|Name of the GI||Ozasa Urui|
|Date of Protection||2019/03/20|
Azuma District and part of Honjo District in Kaminoyama City
|Applicant – Name and Address||
Yamagata Agricultural Cooperative
1-12-35 Hatago Town, Yamagata City, Yamagata Prefecture
Ozasa Urui is a variety of urui (hosta) (1) with unique crisp texture, and, when cooked, it puts out mucilaginous component like mulukhiya. Its white stem, which is used for food, is approximately 20% longer than that of common urui.
Ozasa Urui is highly recognized in the market for its shiny, bright-colored appearance and superior flavor, traded at a higher price than other urui.
For the production of Ozasa Urui, seedlings are multiplied by separating from mother plants of variety Ozasa Urui (Kaminoyama strain) cultivated in Azuma District and parts of Kaminoyama City in Yamagata Prefecture. Thereafter, the seedlings are also grown in the above-mentioned areas of production.
Shipment standards require that urui have no damage from diseases and pests and that the total stem and leaf length be 25 cm or longer.
Cultivation of Ozasa Urui started in the early 1890s when a farmer in Kaminoyama City brought home urui plants from clumps growing in the mountains in the Azuma area of the City and planted them for personal consumption.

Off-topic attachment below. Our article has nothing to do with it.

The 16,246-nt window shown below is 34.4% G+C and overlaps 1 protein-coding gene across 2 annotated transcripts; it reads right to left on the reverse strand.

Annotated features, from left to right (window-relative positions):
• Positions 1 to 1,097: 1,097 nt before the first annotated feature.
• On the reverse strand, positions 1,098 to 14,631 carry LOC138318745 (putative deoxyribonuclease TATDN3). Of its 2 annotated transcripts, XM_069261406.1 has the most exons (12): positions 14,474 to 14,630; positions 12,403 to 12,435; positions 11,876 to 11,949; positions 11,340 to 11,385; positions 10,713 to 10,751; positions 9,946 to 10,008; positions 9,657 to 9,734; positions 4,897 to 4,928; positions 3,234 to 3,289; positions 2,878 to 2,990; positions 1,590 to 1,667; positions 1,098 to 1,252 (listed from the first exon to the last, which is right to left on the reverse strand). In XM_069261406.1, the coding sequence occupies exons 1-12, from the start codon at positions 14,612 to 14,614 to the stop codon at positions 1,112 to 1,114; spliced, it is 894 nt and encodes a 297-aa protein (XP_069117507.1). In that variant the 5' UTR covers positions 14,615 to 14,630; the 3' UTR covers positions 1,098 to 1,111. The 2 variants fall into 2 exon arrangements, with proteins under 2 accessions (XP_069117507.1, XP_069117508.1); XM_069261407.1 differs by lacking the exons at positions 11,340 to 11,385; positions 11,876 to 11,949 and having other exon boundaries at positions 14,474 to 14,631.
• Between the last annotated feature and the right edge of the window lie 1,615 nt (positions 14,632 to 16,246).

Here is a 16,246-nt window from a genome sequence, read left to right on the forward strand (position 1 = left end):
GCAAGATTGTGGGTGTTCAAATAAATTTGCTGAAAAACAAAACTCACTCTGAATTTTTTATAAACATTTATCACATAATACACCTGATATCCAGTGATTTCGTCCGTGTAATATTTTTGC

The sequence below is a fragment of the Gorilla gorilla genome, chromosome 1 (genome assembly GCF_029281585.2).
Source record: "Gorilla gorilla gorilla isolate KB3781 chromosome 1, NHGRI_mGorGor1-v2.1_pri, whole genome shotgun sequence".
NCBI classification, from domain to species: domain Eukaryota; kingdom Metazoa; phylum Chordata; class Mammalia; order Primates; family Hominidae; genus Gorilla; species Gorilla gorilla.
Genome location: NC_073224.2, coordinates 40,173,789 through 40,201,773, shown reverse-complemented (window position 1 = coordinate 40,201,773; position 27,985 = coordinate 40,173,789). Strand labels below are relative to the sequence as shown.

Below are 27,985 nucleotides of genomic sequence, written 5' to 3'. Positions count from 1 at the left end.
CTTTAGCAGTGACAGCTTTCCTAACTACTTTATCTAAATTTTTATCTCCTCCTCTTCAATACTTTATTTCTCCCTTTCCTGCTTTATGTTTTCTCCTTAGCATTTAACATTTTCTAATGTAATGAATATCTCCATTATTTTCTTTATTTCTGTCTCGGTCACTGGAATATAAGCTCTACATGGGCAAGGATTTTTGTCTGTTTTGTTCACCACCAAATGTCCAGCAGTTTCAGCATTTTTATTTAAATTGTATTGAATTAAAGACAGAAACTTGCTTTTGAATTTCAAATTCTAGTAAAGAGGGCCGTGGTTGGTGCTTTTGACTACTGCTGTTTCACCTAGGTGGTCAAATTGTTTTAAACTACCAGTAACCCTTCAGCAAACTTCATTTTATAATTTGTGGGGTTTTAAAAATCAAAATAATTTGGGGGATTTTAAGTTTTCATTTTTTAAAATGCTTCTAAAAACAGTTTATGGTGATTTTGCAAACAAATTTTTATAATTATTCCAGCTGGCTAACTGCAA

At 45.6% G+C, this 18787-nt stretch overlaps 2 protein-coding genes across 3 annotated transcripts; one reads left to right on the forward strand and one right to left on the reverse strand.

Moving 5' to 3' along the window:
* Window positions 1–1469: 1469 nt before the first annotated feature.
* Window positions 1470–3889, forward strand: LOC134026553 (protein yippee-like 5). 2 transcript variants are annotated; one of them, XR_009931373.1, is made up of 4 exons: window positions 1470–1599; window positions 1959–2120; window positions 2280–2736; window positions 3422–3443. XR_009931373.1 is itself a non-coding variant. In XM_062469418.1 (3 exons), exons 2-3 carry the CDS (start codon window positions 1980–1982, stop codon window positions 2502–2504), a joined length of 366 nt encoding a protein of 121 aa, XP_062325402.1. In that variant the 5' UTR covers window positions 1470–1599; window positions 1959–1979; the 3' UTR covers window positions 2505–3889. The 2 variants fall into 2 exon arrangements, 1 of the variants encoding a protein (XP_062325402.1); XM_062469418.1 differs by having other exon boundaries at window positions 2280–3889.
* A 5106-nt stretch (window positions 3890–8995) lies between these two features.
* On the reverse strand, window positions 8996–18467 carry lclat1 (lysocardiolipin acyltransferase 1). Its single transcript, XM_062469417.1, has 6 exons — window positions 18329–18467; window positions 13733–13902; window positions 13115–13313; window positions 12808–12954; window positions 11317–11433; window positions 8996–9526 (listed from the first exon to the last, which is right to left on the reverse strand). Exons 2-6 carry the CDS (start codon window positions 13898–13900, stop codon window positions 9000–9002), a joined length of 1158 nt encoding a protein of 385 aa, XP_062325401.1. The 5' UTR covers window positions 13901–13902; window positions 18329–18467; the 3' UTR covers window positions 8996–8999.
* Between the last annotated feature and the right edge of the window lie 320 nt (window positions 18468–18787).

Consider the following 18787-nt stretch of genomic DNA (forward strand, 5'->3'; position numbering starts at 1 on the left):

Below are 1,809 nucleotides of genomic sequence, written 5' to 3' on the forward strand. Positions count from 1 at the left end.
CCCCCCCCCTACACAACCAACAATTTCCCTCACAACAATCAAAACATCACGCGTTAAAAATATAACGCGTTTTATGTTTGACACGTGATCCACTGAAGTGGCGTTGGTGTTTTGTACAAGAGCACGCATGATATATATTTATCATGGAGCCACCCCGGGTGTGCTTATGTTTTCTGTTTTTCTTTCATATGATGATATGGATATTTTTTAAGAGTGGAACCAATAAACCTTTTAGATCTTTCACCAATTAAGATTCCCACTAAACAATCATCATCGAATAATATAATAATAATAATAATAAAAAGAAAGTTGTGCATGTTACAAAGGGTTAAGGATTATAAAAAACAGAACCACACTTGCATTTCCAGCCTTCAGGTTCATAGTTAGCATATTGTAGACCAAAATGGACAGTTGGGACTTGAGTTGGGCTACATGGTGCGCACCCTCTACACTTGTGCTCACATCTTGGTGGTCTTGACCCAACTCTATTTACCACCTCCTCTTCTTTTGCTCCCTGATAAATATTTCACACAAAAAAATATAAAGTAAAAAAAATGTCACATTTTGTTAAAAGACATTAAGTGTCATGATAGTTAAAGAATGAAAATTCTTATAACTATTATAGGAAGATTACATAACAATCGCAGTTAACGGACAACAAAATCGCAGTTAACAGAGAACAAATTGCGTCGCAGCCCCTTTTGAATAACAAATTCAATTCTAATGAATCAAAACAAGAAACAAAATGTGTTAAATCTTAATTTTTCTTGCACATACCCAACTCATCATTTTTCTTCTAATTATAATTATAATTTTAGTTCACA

The producing area of Ozasa Urui has well drained, moderately cohesive, and deeply plowed soil containing volcanic ash. This makes the area suitable for growing urui.
Producers in the area have built a consensus among themselves to not take the urui plants out of the producing area. Therefore, the production of Ozasa Urui is still limited to this area today.
From around 1945, producers began to sell their urui, which had been grown as a subsistence crop until then, to customers such as fruit and vegetable shops. Full-scale market shipment started around 1980, leading to establishment of the product on the market under the name of Ozasa Urui.
The annual production is 7 tons and the total growing area is approximately 1.3 ha as of 2018.
- Urui: Young leaves of a species of hosta named obagiboshi is referred to as urui, which has been traditionally eaten in Japan as a sansai, or edible wild vegetable. The tender petioles are cut from the root, parboiled, and then chopped to be prepared as ohitashi (with dashi dressing), or can be eaten as gomaae (with sesame dressing), sunomono (with vinegar dressing) and tempura or used in miso soup and simmered dishes.